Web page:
A Tesla owner experienced an unsettling issue using the company's app to unlock and drive his white Model 3—it let him unlock and drive someone else's EV instead. "Apparently," Rajesh Randev of Vancouver tells Global News, "I found some glitch." In an interview with the Washington Post, the 51-year-old immigration consultant described unlocking a car virtually identical to his and driving for 15 minutes before receiving a text from an unfamiliar number. The texter told him he was "driving the wrong car," and he was. Randev said he informed Tesla of the problem and decided to speak to the press about it because the automaker didn't respond.
Randev's shock at what happened was evident when he spoke to the Post. His Model 3 is "such an expensive car," he said. “More than $70,000 to get this car. And my family is not feeling safe right now.” At the time of the incident, the driver of the Tesla Randev accidentally took was Mohammed Esaeyh, brother to the car's owner, Mahmoud. Mohammed says the app glitch worked both ways, telling the Post that he was able to use his brother's keycard to enter Randev's vehicle.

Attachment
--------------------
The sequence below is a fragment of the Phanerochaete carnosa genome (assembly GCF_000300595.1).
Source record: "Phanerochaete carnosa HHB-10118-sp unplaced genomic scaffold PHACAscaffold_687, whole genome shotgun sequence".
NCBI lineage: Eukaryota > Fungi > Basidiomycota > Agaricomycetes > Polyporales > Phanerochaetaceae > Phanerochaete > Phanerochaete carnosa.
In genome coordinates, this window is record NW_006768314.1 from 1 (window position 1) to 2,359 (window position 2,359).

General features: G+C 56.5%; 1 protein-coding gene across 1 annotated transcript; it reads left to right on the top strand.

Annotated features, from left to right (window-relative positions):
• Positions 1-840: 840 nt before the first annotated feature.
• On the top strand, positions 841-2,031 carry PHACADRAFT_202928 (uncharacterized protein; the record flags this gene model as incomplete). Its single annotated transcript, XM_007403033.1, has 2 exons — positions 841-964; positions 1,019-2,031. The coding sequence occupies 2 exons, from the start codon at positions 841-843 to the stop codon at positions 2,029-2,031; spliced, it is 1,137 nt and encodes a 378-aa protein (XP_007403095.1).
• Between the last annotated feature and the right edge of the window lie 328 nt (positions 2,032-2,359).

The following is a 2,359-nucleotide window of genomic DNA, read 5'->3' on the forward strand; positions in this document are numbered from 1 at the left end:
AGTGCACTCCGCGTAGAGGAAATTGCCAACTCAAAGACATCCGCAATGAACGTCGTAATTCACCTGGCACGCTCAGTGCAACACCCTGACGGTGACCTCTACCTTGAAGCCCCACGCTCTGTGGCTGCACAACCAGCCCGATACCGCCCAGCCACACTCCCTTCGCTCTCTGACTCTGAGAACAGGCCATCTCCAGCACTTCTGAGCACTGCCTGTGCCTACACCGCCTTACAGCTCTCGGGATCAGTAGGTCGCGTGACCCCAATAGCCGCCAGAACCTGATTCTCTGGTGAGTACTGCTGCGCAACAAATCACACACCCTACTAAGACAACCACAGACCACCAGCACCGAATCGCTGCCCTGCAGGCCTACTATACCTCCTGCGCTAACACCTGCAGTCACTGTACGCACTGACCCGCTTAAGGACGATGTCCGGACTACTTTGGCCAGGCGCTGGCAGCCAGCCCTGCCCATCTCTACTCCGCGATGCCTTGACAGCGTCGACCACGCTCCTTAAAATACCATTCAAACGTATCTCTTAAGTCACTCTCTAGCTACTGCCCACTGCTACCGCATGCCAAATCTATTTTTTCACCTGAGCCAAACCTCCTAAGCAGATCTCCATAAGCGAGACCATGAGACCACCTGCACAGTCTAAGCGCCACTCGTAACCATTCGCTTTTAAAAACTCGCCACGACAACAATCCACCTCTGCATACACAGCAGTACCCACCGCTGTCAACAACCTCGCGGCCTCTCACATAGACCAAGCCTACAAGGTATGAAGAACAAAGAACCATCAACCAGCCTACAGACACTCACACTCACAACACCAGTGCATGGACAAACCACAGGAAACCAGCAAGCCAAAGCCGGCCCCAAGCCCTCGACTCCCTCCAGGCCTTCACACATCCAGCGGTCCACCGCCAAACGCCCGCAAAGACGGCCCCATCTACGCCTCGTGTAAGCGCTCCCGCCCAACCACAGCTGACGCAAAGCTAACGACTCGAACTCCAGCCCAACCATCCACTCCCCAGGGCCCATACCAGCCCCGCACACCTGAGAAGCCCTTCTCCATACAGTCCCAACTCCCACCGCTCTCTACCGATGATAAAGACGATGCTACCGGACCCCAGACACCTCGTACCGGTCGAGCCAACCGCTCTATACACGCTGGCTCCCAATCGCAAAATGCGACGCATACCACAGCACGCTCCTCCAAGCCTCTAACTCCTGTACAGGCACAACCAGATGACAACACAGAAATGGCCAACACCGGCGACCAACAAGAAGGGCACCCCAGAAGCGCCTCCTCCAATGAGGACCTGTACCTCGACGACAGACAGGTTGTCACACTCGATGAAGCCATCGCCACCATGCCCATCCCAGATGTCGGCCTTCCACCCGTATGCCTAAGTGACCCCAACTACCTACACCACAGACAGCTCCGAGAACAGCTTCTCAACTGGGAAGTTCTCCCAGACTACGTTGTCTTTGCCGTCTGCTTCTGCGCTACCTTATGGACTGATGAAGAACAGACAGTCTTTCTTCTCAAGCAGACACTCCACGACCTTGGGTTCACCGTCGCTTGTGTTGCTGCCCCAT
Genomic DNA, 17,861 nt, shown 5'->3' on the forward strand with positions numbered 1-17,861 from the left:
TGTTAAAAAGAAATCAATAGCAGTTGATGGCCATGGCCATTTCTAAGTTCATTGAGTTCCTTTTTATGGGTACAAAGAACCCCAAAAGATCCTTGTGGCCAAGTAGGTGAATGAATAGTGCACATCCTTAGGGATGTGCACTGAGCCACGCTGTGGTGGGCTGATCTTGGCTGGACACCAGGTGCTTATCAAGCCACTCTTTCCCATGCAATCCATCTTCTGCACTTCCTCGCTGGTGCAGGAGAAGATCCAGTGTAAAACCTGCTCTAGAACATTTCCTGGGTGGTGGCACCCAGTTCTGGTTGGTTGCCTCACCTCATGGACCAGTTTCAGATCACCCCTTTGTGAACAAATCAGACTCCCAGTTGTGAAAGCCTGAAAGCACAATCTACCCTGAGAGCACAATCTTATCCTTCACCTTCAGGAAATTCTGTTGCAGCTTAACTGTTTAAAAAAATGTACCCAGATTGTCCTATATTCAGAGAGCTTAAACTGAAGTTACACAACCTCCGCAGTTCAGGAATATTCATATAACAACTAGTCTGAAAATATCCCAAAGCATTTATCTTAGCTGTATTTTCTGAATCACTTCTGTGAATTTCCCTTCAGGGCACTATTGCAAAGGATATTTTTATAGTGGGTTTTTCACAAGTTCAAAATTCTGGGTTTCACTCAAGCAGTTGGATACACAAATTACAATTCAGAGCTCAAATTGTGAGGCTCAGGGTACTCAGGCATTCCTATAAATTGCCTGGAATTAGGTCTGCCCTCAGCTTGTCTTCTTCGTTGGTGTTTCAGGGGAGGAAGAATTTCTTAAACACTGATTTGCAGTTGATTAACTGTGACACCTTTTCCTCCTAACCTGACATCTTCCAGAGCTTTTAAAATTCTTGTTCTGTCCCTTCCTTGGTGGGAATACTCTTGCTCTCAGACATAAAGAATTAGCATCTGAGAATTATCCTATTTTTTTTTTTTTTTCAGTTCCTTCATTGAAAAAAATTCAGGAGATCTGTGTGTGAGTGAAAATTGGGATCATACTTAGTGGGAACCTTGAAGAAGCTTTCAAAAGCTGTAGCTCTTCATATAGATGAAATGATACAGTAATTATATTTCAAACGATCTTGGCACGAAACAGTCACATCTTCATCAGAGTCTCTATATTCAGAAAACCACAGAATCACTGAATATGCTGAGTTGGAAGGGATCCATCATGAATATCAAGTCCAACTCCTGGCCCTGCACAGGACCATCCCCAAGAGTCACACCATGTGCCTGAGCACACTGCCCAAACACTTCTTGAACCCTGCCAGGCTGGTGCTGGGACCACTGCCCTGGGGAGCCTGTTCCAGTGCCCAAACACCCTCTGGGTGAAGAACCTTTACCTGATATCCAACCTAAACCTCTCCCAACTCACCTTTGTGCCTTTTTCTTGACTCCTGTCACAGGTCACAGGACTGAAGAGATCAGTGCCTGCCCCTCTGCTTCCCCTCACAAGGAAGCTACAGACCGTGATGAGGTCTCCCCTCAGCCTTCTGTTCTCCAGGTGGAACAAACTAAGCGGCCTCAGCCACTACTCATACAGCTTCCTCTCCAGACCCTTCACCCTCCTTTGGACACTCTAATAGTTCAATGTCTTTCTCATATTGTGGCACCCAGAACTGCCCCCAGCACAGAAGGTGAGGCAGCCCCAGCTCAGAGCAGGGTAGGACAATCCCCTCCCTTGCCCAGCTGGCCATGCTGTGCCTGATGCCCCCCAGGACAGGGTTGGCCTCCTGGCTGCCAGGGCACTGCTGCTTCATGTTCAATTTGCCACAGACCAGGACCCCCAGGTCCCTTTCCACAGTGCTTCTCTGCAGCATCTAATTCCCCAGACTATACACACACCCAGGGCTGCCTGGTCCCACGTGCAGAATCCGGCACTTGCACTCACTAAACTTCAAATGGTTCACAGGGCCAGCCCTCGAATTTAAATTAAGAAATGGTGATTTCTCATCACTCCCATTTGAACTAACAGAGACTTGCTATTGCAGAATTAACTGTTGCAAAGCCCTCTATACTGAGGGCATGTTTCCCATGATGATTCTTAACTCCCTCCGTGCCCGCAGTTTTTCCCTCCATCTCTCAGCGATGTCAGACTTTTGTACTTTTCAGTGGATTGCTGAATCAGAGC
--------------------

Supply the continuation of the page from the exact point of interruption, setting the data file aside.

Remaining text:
If there's a lighter side to the story, it is that once he and Mahmoud Esaeyh were in touch, Randev ended up asking if he could keep the Tesla long enough to pick up his kids from school. "We were both laughing," Randev tells Global News. He adds, though, that he's worried about the hacking implications. At Forbes, Josh Max sounds a similar note of concern. He himself has gotten into the wrong car accidentally before realizing his mistake, "and I bet some of you have, too." Those weren't Teslas, and there was no harm done. "But had I been able to start and drive, I probably would have." (Read more Tesla stories.)